Gold: There is No Conspiracy!

by Michael J. Howell19. April 2013 14:02

The recent plunge in the US dollar gold price is unsettling but it reflects no dark forces and no sinister conspiracy by Central Bankers. The reason is the strong US dollar, and this strength maybe unusual for this stage of the business cycle, but it is driven by underlying liquidity forces. Specifically, when our PSL index exceeds the Fed CBL index the dollar soars. This is true now, with a strong Fed outpaced by even stronger private sector flows underscored by corporate revenues, household recovery, renewed shadow bank lending and shale oil cash. In short, its economics not politics that is the problem for gold.

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Dollar Strength?

by Michael J. Howell27. January 2013 15:59
Liquidity is unquestionably flowing but its mix points to US dollar strength and not dollar weakness as in QE1 and QE2 in 2009-11. A too strong US dollar is the major risk to our prediction of cyclical recovery this year, but some dollar strength in the second half of each cycle is normal. The Euro, despite recent rallies, looks to be in medium-term decline (as it must) by around 3-5% pa. What looks different is the behaviour of the Yen. Our latest research reports show BoJ activity and they make the point that BoJ easing in the face of Yen weakness is very unusual. In short, the Yen looks set to decline by around 5-10% pa. Adding this up the US dollar trade-weighted index may be set to appreciate by 3-5% pa. Not good news for gold in 2013 and a feature likely to restrain buoyant commodity prices.

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Has Gold Lost Its Glister?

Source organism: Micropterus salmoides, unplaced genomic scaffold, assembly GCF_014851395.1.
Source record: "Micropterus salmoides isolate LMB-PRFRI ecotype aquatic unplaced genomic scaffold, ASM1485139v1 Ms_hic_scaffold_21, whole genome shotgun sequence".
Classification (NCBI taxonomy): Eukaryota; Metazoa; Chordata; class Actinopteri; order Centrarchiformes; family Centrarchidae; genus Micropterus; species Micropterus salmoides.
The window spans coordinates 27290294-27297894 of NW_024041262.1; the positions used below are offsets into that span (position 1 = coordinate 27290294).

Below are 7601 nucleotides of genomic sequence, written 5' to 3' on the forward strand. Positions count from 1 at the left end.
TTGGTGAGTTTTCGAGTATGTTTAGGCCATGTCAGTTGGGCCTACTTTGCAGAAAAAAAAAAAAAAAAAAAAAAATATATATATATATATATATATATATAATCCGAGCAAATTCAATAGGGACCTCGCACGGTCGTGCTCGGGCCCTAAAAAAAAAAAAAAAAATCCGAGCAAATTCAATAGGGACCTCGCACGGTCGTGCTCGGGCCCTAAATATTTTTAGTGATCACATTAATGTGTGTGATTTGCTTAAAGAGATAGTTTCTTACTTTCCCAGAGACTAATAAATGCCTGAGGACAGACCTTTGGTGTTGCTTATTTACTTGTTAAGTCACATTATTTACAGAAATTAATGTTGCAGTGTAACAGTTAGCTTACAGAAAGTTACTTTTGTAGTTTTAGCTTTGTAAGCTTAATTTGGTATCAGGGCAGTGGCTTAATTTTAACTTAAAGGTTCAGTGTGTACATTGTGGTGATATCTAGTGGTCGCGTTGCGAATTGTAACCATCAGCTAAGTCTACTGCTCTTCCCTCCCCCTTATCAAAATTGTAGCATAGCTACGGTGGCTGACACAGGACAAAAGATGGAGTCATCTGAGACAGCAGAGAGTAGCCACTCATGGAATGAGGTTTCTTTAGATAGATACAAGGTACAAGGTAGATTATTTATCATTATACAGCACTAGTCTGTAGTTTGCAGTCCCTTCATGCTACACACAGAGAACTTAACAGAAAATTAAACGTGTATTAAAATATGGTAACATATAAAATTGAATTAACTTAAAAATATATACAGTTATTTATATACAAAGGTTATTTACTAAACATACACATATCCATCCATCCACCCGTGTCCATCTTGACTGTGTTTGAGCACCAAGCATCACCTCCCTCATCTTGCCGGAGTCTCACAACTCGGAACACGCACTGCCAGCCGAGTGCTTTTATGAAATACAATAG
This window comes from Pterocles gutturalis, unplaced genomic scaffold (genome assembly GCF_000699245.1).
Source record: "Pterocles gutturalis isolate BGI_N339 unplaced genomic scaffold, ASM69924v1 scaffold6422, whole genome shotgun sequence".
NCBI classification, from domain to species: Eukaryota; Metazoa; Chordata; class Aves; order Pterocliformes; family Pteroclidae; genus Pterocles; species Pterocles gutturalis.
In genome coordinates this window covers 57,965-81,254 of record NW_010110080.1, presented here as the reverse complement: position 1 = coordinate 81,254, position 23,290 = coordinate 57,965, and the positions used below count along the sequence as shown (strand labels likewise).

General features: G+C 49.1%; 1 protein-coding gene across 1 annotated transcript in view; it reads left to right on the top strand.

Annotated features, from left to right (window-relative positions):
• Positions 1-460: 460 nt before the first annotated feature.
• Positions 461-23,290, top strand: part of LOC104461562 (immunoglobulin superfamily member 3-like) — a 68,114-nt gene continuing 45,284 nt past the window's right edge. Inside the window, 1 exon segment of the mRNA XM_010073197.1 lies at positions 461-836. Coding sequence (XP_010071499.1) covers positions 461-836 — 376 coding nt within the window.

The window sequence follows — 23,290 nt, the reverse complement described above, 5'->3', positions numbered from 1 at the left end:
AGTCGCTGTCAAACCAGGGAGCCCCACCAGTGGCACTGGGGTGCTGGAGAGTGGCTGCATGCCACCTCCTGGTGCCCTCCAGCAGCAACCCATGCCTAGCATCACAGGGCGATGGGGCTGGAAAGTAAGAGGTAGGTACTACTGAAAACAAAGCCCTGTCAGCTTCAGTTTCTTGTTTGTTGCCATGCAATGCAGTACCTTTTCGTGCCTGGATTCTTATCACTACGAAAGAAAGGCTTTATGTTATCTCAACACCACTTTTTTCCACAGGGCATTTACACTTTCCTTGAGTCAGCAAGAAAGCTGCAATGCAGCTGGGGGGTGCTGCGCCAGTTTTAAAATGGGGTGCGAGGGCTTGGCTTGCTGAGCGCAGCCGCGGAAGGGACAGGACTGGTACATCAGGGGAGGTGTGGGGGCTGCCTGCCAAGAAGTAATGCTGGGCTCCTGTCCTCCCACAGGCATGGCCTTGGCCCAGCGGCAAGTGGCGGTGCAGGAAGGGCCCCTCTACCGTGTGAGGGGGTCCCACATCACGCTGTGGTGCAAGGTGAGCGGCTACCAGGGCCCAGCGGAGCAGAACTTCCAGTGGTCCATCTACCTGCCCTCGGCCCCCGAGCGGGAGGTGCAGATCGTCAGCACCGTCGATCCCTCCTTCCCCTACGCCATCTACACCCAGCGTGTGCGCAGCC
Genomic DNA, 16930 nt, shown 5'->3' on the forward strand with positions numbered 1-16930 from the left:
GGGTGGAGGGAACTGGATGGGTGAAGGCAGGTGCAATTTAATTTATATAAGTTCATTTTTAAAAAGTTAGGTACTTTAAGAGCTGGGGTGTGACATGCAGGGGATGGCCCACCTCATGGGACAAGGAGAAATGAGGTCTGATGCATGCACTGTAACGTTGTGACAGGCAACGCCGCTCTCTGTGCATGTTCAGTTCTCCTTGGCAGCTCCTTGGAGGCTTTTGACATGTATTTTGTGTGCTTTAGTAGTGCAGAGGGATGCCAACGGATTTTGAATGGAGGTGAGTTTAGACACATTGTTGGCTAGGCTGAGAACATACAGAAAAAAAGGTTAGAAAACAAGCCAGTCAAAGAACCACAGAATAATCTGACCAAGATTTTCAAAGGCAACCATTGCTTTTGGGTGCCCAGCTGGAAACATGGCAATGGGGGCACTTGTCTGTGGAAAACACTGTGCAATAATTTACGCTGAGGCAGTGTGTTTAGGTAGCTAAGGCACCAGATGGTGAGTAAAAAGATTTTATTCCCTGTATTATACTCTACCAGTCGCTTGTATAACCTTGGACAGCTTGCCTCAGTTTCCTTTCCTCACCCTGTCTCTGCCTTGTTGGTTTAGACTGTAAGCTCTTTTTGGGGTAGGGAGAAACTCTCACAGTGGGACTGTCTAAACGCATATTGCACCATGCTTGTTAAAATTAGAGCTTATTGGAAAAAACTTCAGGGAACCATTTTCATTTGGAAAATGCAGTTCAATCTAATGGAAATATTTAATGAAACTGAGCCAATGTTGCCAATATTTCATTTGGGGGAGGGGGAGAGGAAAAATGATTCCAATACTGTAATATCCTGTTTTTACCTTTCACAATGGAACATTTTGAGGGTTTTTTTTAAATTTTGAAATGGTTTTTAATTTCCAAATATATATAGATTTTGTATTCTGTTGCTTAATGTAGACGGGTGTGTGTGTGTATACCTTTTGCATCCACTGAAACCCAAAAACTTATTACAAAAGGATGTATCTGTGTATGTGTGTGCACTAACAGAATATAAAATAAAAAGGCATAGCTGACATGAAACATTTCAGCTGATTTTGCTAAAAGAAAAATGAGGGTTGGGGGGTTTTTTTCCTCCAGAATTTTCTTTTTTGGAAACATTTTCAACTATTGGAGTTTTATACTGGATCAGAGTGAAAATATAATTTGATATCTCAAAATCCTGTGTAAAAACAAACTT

by Michael J. Howell24. January 2013 18:58
Short answer: yes, temporarily. Three things are against gold in 2013; two things are are in its favour. We expect a cyclical business upturn, starting in the US and EM and touching (just) Europe this year. Risk on will be back in favour, so reducing the need to shelter in gold. Second, yield curves are set to steepen, forcing up yields and reducing the attractions of gold. Third, the huge build-up of private savings (much in the dollar area) versus the (surprising) slowness to print money, is rarely a bullish message for gold. For subscribers to our liquidity data this means high private sector liquidity (PSL) and relatively low Central Bank liquidity (CBL). Set against this are two big positives: first, gold is the reserve asset of choice, or at least number two following the Euro Crisis, for many EM Central Banks. This year like last year will see more bullion buying by them. Second,this debt crisis is not over. More, much more, monetization is needed and this will ultimately push gold towards our long-term target of US$3500/oz.

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Why Is Gold Weak?

by Michael J. Howell5. December 2012 12:47

The US dollar gold price has retreated back to test its long-term support line at circa $1700/oz. Gold is a pure liquidity phenomenon and its weakness tells us alot about how little new liquidity policy-makers are creating. We have noted in recent weeks that the US Fed has broken its QE3 'promise' stated on Sept 13th to add some US$85 billion per month to its balance sheet. It may ultimately 'catch up' thereby fuelling a 'Risk On' rally in 2013. But why has it stalled? The explanation may lie in Chairman Bernake's speech in early November to the New York Economic Club where he appeared to tie QE to progress on resolving the 'fiscal cliff'. In short, he is keeping his powder dry untill either he sees fiscal progress, or may be is forced to act by market turmoil. Gold is a convenient benchmark of this QE, as is the 10-2 yield curve. Investors can afford to wait until both indicators turn higher. It may be a jittery few weeks. Traditionally, the period between Election and Inauguration in the US has seen roughly twice normals level of market volatility, and that without a 'fiscal cliff'.

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